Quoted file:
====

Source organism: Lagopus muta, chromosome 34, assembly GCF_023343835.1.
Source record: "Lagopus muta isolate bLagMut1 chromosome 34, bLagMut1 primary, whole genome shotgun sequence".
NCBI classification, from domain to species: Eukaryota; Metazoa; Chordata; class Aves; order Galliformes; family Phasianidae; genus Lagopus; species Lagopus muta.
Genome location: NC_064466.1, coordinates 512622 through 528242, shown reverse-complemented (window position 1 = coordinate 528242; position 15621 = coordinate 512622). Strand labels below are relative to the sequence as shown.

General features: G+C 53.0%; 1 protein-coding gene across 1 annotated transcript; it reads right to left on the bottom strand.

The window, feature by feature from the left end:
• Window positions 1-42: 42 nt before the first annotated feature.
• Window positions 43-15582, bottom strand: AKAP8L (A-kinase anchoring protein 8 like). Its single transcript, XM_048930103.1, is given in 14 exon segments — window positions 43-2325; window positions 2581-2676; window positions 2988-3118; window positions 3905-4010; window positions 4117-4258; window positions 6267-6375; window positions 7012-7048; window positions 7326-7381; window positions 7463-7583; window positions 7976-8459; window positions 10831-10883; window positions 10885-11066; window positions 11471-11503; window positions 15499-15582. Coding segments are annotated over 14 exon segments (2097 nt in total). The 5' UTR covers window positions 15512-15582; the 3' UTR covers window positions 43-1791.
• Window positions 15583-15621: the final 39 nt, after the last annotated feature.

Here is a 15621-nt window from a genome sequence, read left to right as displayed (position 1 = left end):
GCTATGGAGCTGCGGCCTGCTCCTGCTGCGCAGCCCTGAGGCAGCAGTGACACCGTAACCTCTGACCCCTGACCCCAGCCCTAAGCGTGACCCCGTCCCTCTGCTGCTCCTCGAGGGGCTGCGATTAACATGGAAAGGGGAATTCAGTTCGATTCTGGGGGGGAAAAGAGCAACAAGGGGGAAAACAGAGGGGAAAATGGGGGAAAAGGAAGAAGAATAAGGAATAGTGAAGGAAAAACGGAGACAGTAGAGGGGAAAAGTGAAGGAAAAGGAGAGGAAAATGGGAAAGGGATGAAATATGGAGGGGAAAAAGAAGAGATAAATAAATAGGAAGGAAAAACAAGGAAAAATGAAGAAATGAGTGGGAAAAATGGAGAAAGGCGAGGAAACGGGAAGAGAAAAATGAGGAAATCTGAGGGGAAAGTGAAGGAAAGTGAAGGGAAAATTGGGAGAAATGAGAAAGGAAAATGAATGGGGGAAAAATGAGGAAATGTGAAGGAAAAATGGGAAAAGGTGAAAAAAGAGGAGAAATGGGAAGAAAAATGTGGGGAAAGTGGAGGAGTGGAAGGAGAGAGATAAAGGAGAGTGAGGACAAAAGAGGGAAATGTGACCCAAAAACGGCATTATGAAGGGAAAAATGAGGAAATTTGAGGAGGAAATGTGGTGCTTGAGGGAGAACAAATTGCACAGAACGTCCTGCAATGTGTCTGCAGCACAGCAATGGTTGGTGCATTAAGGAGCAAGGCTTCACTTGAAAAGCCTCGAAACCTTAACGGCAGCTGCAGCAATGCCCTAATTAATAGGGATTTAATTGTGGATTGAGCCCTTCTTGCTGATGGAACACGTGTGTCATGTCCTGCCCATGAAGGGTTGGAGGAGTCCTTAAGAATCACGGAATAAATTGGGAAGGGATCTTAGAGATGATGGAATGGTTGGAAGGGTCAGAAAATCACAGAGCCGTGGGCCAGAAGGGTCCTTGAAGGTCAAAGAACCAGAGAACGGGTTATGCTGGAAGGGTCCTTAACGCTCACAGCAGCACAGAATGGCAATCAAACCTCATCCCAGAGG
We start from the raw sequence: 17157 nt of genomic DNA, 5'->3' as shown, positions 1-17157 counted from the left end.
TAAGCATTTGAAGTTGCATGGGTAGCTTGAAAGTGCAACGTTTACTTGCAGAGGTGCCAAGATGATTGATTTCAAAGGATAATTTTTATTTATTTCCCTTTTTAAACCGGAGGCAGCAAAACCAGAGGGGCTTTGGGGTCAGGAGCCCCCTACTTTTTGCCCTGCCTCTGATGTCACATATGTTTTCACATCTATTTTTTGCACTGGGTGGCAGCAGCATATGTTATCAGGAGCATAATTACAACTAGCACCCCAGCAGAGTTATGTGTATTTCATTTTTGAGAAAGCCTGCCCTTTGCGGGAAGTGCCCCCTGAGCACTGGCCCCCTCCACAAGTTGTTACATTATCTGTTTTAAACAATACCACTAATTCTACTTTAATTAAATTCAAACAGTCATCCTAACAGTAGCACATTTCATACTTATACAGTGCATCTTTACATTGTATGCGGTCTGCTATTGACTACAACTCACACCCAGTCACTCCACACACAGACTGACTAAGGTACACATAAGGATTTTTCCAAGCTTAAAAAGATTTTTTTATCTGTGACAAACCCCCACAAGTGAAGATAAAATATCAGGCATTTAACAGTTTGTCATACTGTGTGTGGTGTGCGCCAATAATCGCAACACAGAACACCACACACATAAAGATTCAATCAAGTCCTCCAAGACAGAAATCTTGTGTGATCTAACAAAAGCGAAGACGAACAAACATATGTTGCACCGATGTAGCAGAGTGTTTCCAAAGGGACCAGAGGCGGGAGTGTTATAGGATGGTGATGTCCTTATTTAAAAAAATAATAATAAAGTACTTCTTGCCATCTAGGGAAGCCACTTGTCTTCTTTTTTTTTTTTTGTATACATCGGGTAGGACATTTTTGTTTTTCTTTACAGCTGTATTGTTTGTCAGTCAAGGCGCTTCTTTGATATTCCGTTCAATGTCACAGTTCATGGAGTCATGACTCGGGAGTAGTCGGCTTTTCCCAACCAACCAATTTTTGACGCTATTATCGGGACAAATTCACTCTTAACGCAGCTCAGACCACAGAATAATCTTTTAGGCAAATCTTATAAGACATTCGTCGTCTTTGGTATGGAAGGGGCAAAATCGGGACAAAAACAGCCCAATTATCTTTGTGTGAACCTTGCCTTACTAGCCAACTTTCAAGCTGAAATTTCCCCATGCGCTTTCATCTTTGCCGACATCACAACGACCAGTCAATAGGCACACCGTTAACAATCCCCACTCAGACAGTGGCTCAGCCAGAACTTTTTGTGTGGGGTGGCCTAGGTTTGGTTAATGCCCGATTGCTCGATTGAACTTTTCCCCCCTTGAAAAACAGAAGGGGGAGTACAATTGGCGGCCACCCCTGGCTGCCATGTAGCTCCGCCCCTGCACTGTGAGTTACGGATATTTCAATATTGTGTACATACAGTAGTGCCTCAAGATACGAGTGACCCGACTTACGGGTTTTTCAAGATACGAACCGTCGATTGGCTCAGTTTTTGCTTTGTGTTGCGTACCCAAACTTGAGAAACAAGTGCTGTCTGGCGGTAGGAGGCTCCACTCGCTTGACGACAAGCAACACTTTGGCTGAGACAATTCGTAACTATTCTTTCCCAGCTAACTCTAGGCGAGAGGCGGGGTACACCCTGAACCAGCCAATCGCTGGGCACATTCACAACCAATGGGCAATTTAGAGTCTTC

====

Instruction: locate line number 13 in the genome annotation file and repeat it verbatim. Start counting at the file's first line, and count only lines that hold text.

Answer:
TAAGCATTTGAAGTTGCATGGGTAGCTTGAAAGTGCAACGTTTACTTGCAGAGGTGCCAAGATGATTGATTTCAAAGGATAATTTTTATTTATTTCCCTTTTTAAACCGGAGGCAGCAAAACCAGAGGGGCTTTGGGGTCAGGAGCCCCCTACTTTTTGCCCTGCCTCTGATGTCACATATGTTTTCACATCTATTTTTTGCACTGGGTGGCAGCAGCATATGTTATCAGGAGCATAATTACAACTAGCACCCCAGCAGAGTTATGTGTATTTCATTTTTGAGAAAGCCTGCCCTTTGCGGGAAGTGCCCCCTGAGCACTGGCCCCCTCCACAAGTTGTTACATTATCTGTTTTAAACAATACCACTAATTCTACTTTAATTAAATTCAAACAGTCATCCTAACAGTAGCACATTTCATACTTATACAGTGCATCTTTACATTGTATGCGGTCTGCTATTGACTACAACTCACACCCAGTCACTCCACACACAGACTGACTAAGGTACACATAAGGATTTTTCCAAGCTTAAAAAGATTTTTTTATCTGTGACAAACCCCCACAAGTGAAGATAAAATATCAGGCATTTAACAGTTTGTCATACTGTGTGTGGTGTGCGCCAATAATCGCAACACAGAACACCACACACATAAAGATTCAATCAAGTCCTCCAAGACAGAAATCTTGTGTGATCTAACAAAAGCGAAGACGAACAAACATATGTTGCACCGATGTAGCAGAGTGTTTCCAAAGGGACCAGAGGCGGGAGTGTTATAGGATGGTGATGTCCTTATTTAAAAAAATAATAATAAAGTACTTCTTGCCATCTAGGGAAGCCACTTGTCTTCTTTTTTTTTTTTTGTATACATCGGGTAGGACATTTTTGTTTTTCTTTACAGCTGTATTGTTTGTCAGTCAAGGCGCTTCTTTGATATTCCGTTCAATGTCACAGTTCATGGAGTCATGACTCGGGAGTAGTCGGCTTTTCCCAACCAACCAATTTTTGACGCTATTATCGGGACAAATTCACTCTTAACGCAGCTCAGACCACAGAATAATCTTTTAGGCAAATCTTATAAGACATTCGTCGTCTTTGGTATGGAAGGGGCAAAATCGGGACAAAAACAGCCCAATTATCTTTGTGTGAACCTTGCCTTACTAGCCAACTTTCAAGCTGAAATTTCCCCATGCGCTTTCATCTTTGCCGACATCACAACGACCAGTCAATAGGCACACCGTTAACAATCCCCACTCAGACAGTGGCTCAGCCAGAACTTTTTGTGTGGGGTGGCCTAGGTTTGGTTAATGCCCGATTGCTCGATTGAACTTTTCCCCCCTTGAAAAACAGAAGGGGGAGTACAATTGGCGGCCACCCCTGGCTGCCATGTAGCTCCGCCCCTGCACTGTGAGTTACGGATATTTCAATATTGTGTACATACAGTAGTGCCTCAAGATACGAGTGACCCGACTTACGGGTTTTTCAAGATACGAACCGTCGATTGGCTCAGTTTTTGCTTTGTGTTGCGTACCCAAACTTGAGAAACAAGTGCTGTCTGGCGGTAGGAGGCTCCACTCGCTTGACGACAAGCAACACTTTGGCTGAGACAATTCGTAACTATTCTTTCCCAGCTAACTCTAGGCGAGAGGCGGGGTACACCCTGAACCAGCCAATCGCTGGGCACATTCACAACCAATGGGCAATTTAGAGTCTTC